Eliminating Capital Expenditures

The use of cloud computing eliminates the need for capital expenses involved in information technology. Through cloud computing, IT infrastructure including hardware, software, and services are offered on a utility or subscription plan. This enables any company to have world-class IT infrastructure without having to set up a single piece of hardware or install any software. These benefits nearly totally eliminate barriers to end-user access to necessary services. With managed IT services delivered through the Cloud, costs are tied to use, not physical assets; there is not an up-front set-up or operational cost that would be commensurate with actual use.

With remote access to managed IT services through cloud computing, the burden of infrastructure and management are removed from the end user company. World-class design, implementation, and management are handled by the IT service provider as are hardware, software, and firmware. The cloud computing option can more easily adapt to technology innovation and eradicates downtime by employing virtualized resources and redundant systems. Cloud computing offers leading edge capabilities, allowing users to take advantage of technology innovation without the risk inherit in an in-house roll-out. Generally, the cloud computing IT service provider features an expert IT support and service department available 24x7x365 to monitor, report, and correct any issues. This eliminates the risk that the end user organization will be crippled by a problem which their potentially smaller IT department could not immediately resolve.

Managing Operating Expenses

In many rental or leasing programs, the operating costs for the equipment is roughly identical if the equipment was instead bought out-right; the fundamental savings are on the capital expense side. However, with cloud computing, operating expenses can actually be lower than a similar system installed in-house.

For example, the average business runs its data center 10 hours a day. During off-hours, the system is typically idle. With cloud computing, IT infrastructure and managed IT services can be utilized around the clock. Computing power is constantly available, maximizing efficiency. This cost savings is passed on to the cloud computing customer. This setup is similar to having a traditional IT department leasing their services during off-hours, reducing costs for everyone involved.

Personnel costs are streamlined in the same manner. Most IT implementations do not require a full IT department for routine support, but do need more manpower during outages, upgrades and turnarounds, peak usage loads, or when problems arise. With cloud computing, the IT service provider offers a dedicated. 24x7x365 workforce for data center and managed IT services fields a constant volume of work, offering further reductions to operating costs in relation to in-house technology systems.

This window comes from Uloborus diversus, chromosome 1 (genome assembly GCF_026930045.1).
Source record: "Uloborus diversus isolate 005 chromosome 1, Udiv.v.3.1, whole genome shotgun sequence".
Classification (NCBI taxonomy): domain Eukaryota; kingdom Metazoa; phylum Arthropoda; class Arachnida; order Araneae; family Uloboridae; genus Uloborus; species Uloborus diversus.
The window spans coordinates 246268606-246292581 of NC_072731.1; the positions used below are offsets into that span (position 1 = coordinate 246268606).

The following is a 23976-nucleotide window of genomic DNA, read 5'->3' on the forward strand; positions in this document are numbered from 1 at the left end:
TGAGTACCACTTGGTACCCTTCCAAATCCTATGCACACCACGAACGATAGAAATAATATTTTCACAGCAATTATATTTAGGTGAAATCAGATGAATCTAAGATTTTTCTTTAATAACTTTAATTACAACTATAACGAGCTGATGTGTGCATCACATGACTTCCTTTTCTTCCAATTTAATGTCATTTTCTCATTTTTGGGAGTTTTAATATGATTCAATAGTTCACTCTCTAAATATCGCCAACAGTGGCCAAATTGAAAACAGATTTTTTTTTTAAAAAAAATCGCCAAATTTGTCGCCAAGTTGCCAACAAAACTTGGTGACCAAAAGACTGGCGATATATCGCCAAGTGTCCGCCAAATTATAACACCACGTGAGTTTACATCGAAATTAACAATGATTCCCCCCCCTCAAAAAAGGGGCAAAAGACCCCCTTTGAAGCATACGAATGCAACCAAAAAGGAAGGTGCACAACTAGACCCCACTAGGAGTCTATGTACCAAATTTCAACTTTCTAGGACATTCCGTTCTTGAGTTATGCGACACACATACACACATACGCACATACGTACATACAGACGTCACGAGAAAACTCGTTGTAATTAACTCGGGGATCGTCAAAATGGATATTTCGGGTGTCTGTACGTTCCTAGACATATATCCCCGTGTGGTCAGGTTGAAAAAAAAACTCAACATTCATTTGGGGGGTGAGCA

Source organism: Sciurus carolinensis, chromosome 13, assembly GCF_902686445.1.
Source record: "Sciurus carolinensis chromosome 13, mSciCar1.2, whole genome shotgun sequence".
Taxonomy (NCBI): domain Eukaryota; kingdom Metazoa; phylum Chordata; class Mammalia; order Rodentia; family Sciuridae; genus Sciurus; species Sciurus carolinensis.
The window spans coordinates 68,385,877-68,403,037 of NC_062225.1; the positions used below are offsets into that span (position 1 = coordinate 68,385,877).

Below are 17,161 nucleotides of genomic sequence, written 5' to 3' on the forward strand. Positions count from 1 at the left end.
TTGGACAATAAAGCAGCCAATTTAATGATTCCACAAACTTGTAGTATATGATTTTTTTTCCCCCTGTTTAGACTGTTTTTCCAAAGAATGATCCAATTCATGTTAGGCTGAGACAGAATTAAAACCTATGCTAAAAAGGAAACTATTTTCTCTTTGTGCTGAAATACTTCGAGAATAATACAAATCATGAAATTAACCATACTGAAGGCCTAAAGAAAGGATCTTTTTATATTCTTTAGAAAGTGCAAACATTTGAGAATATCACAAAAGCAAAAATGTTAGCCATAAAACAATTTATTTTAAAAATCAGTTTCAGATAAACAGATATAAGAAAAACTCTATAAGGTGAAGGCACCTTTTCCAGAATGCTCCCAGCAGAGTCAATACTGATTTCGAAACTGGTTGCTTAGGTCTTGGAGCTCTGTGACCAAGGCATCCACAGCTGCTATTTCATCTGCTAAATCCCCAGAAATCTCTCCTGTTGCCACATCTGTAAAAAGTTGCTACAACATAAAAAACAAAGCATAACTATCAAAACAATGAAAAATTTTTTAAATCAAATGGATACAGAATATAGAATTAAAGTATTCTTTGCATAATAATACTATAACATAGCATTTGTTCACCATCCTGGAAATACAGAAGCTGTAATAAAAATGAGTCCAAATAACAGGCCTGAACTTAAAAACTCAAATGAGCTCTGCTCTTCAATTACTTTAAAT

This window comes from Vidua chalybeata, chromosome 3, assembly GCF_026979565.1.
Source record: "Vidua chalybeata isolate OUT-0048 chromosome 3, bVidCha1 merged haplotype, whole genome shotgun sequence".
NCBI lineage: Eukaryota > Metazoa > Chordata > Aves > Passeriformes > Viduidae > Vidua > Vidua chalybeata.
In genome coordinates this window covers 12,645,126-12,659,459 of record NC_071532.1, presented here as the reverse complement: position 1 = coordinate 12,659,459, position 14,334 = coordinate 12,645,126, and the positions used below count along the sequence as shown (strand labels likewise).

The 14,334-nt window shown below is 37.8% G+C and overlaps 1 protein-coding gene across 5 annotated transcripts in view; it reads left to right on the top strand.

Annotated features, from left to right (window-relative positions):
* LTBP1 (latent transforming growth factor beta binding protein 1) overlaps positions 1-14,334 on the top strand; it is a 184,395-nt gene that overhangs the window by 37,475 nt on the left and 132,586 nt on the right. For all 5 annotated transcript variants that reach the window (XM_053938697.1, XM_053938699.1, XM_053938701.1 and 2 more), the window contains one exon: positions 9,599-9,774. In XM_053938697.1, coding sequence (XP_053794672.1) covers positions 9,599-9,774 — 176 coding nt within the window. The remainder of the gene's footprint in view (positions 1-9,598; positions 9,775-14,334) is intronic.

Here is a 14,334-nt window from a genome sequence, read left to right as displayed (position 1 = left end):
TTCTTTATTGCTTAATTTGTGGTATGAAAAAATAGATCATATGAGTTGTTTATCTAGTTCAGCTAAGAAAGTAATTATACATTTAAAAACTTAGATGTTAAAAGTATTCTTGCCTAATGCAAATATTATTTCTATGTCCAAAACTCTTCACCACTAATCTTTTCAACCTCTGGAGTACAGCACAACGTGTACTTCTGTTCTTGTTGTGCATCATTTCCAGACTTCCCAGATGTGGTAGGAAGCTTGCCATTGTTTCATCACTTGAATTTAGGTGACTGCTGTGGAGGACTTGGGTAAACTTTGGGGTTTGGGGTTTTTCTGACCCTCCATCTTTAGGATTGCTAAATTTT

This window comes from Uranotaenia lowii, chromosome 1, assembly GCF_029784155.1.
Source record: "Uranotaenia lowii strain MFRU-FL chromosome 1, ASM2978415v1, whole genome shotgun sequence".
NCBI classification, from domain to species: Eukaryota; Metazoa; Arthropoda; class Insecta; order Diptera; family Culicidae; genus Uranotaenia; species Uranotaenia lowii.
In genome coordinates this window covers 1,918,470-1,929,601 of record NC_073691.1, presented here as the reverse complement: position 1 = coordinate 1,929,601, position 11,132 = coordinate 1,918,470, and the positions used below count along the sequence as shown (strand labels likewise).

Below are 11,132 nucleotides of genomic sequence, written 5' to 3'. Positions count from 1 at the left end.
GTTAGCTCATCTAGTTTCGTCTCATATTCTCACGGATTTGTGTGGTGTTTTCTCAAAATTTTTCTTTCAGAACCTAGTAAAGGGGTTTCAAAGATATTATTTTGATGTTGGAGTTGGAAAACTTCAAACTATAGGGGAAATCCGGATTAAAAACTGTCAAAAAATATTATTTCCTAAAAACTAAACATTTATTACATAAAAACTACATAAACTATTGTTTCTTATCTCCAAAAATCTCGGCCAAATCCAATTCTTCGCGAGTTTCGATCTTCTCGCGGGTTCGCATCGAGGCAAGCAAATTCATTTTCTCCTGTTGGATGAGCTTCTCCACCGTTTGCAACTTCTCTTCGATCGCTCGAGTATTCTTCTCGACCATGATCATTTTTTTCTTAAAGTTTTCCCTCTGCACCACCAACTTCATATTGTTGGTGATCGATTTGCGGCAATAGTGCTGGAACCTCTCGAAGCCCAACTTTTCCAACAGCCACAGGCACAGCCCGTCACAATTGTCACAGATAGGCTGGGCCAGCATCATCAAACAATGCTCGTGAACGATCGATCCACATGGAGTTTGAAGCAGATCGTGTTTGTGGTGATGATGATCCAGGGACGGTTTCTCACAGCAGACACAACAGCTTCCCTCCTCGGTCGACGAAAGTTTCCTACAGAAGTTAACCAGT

Security

Data security has rapidly moved into the forefront of most people’s minds. From identity theft to corporate espionage and the vandalism of government websites, the safeguards on computer systems have become as important as the lock on the front door.

A data center or colocation facility is well-suited to handling the latest security threats and viruses. They are inherently more responsive and flexible because it is their core business. In addition to managing against malignant attacks and natural disasters, data protection, backup, and disaster recovery are vital to any business and its critical customer and operational data. . After just one incident where months or years worth of information is lost, any manager readily appreciates the need for meticulous backups and redundancy.

Ultimately, cloud computing leverages technological efficiencies to offer remote services with lower operating costs while eliminating an end user’s capital investments. The managed IT services provided are of top quality and are readily accessible through always-on Internet portals. Dedicated staff, hardware, and software solutions are utilized in an on-demand configuration for safe, secure, and effective data storage and management.

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What Are the Differences Between Cloud Computing and Virtualization?

Virtualization is the creation of a virtual (rather than actual) version of something, such as an operating system, a server, a storage device or network resources. Virtualization is a computing technology that enables a single user to access multiple physical devices. This paradigm manifests itself as a single computer controlling multiple machines, or one operating system utilizing multiple computers to analyze a database. Virtualization is about creating an information technology infrastructure that leverages networking and shared physical IT assets to reduce or eliminate the need for physical computing devices dedicated to specialized tasks or systems.